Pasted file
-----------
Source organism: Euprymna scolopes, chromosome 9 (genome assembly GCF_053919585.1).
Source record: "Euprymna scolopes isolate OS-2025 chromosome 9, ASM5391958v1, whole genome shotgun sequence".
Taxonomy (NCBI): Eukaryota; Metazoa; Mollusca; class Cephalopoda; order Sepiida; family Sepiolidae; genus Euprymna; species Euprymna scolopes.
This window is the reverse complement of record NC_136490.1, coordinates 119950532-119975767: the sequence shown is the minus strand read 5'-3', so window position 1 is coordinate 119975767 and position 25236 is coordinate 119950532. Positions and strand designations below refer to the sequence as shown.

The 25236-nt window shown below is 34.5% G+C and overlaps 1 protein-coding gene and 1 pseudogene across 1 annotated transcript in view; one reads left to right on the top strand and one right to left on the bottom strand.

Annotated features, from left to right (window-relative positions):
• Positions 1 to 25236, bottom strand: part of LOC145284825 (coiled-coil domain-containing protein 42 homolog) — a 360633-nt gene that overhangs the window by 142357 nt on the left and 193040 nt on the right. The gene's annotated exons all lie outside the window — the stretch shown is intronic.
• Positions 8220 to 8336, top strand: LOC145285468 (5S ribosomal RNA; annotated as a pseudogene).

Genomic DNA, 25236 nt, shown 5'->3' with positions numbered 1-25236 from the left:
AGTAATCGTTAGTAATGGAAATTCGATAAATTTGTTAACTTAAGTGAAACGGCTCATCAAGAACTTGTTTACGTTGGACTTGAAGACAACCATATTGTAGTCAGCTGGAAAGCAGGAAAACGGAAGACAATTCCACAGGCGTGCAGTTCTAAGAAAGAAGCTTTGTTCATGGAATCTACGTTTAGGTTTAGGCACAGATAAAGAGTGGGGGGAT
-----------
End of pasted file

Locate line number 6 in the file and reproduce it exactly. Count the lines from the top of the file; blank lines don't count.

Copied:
Annotated features, from left to right (window-relative positions):